Well there’s only a week to go until Christmas Day, can you believe it? Here in the Flow office we’ve had a great time laughing together over holiday memories and stories, and we’ve got one more family tradition story to share with you!

Our admin Shona is the newest member of the Flow Team and admits to varied winter traditions growing up:

“I’m Scottish, so from a cultural point of view it was Hogmanay (New Year’s Eve) that was the bigger celebration, rather than Christmas. There would always be a big party, with lots of eating, drinking, singing and dancing. It was considered very good luck if a tall, dark, handsome man came to your door on Hogmanay, so sometimes my Dad would go out and visit the neighbours to bring them good luck. We would smoke out the house with incense or a candle, to chase away evil spirits, and of course we’d sing ‘Auld Lang Syne’ when the clock struck twelve!”

“We came over to Canada when I was a toddler so we began to incorporate Canadian winter-time festivities into our family traditions. I’ve lived in four provinces so I’ve been extremely lucky to experience Canadian culture right across the board! When I was small we lived out East, so I remember getting all bundled up in my tiny snowsuit to make snowmen and snow angels. When we lived in Quebec City we celebrated “Carnaval d’Hiver” with Mr Bonhomme. I went ice skating on the Rideau Canal before eating beaver tail pastries and drinking hot apple cider when we lived in Ottawa. When we lived in Halifax, my Mum would save up ice cream, yogurt and margarine tubs all year, and we’d fill them with water and food colouring, put them in the deep freeze. We’d turn them out so we’d have huge coloured blocks to build ice castles in the front yard as part of Dad’s Christmas light display!”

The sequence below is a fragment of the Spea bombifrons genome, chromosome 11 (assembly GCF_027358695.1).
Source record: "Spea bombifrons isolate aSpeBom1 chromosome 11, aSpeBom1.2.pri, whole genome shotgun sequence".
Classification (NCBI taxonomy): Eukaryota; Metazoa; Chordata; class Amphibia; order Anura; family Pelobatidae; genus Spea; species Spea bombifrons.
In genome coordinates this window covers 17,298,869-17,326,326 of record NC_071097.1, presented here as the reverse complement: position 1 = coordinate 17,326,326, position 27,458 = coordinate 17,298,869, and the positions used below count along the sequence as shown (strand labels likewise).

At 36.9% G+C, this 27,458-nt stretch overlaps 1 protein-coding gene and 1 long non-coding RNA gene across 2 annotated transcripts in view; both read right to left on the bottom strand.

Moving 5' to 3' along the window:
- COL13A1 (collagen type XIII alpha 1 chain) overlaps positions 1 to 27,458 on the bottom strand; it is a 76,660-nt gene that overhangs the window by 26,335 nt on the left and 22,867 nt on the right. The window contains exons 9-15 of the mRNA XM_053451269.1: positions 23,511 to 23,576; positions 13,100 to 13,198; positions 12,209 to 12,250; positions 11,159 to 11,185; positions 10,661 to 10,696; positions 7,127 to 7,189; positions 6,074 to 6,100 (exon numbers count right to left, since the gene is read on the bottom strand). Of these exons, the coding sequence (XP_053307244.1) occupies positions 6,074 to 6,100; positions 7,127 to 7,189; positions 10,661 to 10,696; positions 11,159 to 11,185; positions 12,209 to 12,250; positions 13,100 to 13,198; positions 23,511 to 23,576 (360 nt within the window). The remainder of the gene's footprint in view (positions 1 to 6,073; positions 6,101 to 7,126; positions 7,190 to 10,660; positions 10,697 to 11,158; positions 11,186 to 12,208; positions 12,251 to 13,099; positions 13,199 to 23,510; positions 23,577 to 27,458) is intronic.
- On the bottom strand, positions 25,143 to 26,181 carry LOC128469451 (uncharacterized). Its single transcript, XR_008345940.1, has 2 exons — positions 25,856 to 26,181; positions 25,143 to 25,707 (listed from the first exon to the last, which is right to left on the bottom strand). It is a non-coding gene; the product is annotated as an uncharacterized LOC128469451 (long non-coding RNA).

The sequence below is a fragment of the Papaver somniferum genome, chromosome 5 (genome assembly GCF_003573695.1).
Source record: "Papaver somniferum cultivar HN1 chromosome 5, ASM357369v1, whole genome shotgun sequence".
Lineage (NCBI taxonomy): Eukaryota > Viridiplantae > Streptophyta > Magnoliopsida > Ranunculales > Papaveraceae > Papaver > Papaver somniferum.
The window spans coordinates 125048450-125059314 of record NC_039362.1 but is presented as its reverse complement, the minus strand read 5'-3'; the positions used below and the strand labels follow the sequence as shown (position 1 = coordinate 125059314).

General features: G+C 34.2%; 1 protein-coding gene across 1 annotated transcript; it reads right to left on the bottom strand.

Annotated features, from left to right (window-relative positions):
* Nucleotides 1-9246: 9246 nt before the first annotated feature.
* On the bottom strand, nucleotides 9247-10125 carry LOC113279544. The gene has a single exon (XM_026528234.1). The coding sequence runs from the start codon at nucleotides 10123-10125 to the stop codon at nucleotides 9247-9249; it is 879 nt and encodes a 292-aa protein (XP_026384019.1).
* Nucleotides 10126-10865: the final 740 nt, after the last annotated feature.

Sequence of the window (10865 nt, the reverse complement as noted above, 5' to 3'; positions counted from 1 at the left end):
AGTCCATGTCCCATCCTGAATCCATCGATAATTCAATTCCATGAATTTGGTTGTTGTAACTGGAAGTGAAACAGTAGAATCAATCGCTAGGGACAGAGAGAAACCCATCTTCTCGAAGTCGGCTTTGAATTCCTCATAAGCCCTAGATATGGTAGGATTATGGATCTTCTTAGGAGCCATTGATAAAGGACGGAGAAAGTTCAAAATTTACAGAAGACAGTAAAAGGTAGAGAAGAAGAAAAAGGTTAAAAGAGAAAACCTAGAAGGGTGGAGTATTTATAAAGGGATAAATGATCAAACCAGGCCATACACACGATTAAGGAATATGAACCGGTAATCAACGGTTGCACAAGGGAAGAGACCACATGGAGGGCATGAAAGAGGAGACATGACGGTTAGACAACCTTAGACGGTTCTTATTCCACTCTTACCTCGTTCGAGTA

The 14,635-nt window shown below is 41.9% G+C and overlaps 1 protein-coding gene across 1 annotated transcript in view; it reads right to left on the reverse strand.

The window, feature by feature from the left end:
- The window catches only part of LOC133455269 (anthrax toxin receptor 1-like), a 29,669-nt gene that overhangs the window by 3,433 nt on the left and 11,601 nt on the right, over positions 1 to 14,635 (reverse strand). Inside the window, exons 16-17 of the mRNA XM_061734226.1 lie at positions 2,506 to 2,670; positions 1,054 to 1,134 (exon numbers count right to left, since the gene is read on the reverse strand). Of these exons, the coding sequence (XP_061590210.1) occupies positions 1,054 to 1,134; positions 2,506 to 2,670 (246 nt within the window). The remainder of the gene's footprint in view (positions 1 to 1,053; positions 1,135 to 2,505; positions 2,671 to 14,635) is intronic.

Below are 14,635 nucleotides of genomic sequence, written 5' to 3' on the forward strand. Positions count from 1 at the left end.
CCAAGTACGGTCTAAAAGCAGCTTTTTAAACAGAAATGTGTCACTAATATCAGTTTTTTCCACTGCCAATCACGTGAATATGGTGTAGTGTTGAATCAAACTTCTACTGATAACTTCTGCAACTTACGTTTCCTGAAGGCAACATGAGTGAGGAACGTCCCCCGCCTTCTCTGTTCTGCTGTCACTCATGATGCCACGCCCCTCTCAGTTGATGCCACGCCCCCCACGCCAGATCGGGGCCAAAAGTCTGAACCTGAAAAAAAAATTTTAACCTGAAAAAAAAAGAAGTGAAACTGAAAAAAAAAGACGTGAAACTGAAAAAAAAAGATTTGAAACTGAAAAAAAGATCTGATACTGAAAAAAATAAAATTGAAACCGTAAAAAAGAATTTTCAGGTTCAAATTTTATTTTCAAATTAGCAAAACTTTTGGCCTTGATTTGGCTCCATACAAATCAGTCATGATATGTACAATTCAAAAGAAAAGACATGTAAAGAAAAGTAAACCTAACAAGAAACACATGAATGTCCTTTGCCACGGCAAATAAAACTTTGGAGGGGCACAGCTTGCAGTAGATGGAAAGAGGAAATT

“People always ask me if we had haggis and blood pudding for dinner, but we had plain old turkey like everyone else! Usually the turkey would be served on Christmas Eve, with heaps of mashed potatoes. Christmas isn’t Christmas for me unless there’s a tin of Quality Street chocolates and/or Cadbury’s chocolate finger cookies to snack on, and there’s usually a pound cake or mince tarts for dessert. When we moved to BC, our Christmas Day ritual was to have a big pancake brunch after opening our gifts, then we’d get dressed up in silly holiday costumes and go for a hike up at Lynn Valley Headwaters park. We would greet everyone we saw with a cheery Happy Christmas! My Mum would turn the leftover turkey into her signature Glaswegian curry — that’s right, a curry! — and we’d snuggle up on the couch to watch the greatest Christmas move of all time: Die Hard! Bruce Willis is the best.”

Thank you all for taking the time to read about our family traditions! We’d love to hear about yours, too; be sure to connect with us on social media to share your stories:

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